NSW Rural Fire Service crews say bushland in Lithgow and Bathurst at risk

The region’s current fire risk has been compared to Lithgow when the State Mine fire tore through 56,000 hectares and burnt for almost a month in October, 2013.

On Saturday, a total fire ban was declared for the first time this bushfire season across Bathurst, Oberon and Lithgow.

RFS Chifley/Lithgow Team Operational Officer Brett Taylor said brigades are on a high level of alert, especially for blazes in bushland areas north of Bathurst.

“At the moment, Bathurst and Lithgow are of the greatest concern, especially Hill End and Wattle Flat,” he said.

“Our main concern is fires in bushland because the bush is so dry. The moisture in the ground is non-existent and leaf litter is very dry.

“It’s similar conditions to what we had at the State Mine fire.”

Mr Taylor said, however, that people should be aware grass fires can still occur.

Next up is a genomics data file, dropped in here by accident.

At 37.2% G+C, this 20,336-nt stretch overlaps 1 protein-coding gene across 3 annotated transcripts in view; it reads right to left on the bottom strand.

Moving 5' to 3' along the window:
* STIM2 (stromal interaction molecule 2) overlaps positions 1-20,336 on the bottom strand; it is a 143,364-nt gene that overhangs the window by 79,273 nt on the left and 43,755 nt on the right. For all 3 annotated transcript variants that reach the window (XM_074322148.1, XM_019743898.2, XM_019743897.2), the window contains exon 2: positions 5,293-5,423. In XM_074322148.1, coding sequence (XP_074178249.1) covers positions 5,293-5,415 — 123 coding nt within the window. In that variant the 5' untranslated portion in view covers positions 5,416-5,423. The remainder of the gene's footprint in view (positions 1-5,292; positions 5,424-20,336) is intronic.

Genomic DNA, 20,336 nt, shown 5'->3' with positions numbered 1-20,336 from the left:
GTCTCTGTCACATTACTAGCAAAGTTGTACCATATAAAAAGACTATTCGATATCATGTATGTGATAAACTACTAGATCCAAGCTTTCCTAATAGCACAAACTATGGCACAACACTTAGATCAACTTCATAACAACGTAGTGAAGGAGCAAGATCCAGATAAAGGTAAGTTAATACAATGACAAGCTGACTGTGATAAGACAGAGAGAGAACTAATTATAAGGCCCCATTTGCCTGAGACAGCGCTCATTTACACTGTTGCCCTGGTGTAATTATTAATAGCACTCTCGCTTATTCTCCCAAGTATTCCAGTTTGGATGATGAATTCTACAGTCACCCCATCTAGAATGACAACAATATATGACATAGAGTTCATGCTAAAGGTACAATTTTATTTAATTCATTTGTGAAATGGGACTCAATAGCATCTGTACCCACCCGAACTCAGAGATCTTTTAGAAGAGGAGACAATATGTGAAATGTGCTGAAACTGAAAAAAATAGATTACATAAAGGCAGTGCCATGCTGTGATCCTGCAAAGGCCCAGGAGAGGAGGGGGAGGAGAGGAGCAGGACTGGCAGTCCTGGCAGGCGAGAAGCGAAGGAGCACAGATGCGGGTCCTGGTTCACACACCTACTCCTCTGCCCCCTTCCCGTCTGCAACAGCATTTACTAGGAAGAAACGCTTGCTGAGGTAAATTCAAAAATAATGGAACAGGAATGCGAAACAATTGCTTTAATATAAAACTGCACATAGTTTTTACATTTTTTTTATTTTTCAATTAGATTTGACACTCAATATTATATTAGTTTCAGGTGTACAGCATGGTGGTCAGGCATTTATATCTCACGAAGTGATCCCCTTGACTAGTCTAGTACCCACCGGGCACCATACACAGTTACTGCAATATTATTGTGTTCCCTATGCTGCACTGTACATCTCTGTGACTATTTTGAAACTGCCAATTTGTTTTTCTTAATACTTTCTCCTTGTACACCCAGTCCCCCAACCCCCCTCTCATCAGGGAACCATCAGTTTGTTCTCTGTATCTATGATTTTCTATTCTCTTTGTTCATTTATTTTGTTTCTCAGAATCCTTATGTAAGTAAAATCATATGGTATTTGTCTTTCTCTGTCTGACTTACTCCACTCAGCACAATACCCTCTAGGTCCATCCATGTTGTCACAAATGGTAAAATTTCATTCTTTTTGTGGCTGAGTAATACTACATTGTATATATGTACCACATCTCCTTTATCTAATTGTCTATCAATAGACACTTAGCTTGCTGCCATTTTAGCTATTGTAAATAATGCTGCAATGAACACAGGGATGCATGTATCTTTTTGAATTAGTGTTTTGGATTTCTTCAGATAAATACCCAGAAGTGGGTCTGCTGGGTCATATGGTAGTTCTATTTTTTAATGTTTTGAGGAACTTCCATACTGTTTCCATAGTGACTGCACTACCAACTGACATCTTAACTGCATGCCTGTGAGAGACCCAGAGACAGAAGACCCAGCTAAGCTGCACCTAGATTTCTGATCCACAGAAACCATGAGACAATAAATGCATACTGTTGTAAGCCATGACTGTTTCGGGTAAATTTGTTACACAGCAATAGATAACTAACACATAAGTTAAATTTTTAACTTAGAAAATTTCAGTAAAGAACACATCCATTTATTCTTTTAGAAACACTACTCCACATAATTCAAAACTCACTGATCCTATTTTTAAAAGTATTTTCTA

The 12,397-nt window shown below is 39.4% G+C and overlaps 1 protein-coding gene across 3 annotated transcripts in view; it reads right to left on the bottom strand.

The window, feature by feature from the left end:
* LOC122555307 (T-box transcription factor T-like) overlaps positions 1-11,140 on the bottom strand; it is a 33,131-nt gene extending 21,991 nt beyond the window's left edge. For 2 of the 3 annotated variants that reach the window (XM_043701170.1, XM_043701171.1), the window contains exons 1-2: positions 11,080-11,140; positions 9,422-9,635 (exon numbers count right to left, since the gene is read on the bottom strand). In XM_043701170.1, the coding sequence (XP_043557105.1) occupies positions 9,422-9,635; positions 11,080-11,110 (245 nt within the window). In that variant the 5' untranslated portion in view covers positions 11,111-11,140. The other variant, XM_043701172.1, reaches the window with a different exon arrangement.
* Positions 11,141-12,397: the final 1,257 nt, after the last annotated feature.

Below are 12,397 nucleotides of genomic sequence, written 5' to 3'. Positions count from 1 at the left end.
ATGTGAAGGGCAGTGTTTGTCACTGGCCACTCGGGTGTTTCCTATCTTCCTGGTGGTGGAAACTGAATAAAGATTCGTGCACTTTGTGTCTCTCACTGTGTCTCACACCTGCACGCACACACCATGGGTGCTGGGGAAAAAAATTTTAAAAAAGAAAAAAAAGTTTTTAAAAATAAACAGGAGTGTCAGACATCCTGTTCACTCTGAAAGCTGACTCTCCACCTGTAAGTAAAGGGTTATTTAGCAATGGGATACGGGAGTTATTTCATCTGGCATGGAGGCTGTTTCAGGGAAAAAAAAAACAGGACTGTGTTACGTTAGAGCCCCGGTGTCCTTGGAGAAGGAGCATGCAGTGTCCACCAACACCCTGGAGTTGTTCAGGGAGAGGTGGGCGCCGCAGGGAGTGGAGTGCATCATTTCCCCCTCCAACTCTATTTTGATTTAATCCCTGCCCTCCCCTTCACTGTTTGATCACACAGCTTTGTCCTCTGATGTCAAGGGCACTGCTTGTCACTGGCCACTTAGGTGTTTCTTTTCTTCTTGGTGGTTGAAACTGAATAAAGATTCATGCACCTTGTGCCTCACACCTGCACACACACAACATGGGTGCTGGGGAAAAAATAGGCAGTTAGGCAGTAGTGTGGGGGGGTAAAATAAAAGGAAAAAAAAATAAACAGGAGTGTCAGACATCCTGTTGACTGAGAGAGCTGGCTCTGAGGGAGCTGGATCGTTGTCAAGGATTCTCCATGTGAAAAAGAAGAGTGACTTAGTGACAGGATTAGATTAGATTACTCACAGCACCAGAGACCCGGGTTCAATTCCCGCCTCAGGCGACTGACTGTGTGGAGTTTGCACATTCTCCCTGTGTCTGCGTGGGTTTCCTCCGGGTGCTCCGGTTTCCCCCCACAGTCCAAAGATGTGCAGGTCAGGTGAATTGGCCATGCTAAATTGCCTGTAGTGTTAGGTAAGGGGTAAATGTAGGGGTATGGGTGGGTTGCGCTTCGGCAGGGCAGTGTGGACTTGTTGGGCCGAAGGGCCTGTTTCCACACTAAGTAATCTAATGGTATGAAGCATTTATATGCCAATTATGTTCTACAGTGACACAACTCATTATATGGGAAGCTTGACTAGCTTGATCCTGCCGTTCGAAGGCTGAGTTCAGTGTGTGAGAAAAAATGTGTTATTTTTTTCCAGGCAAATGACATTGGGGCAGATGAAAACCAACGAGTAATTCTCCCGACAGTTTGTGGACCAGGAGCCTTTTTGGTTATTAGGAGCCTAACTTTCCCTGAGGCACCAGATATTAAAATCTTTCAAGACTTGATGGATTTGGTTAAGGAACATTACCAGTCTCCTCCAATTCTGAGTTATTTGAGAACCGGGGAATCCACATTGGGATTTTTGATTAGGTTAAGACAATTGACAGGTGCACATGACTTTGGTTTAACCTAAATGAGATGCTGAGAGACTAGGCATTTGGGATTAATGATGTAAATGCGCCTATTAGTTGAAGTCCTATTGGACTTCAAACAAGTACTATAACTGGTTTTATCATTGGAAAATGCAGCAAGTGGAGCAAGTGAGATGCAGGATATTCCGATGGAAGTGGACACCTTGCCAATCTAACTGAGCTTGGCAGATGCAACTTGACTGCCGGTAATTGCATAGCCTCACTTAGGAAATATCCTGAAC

“With grass fires, we’re certainly going to have them, but the fuel’s not there,” he said due to the lack of rain and growth during the past few months.

The very dry conditions have also changed the way crews and brigades are being responded to call outs.

“If we get a triple-0 call to anything we response three or four brigades. It’s unusual for this time of year,” Mr Taylor said.

Mr Taylor said the quicker brigades can arrive at an incident while it is still in its early stages, the more chance they have of keeping the blaze small.

Chifley/Lithgow RFS crews have been so concerned about local conditions that the region’s bushfire season was brought forward by one month to commence on September 1.

“It’s dramatically reduced the number of people doing burns [on private property],” Mr Taylor said.

Above average temperatures are predicted to continue for the remainder of this week, with Wednesday set to be the hottest with the mercury in the mid 20s.

Mr Taylor urged the community to be careful during the warm weather and vigilant if using fire.

“If you’re going to do any burning just make sure it’s out when you leave it,” he said. “You need to be very careful if you’re using fire for any reason.”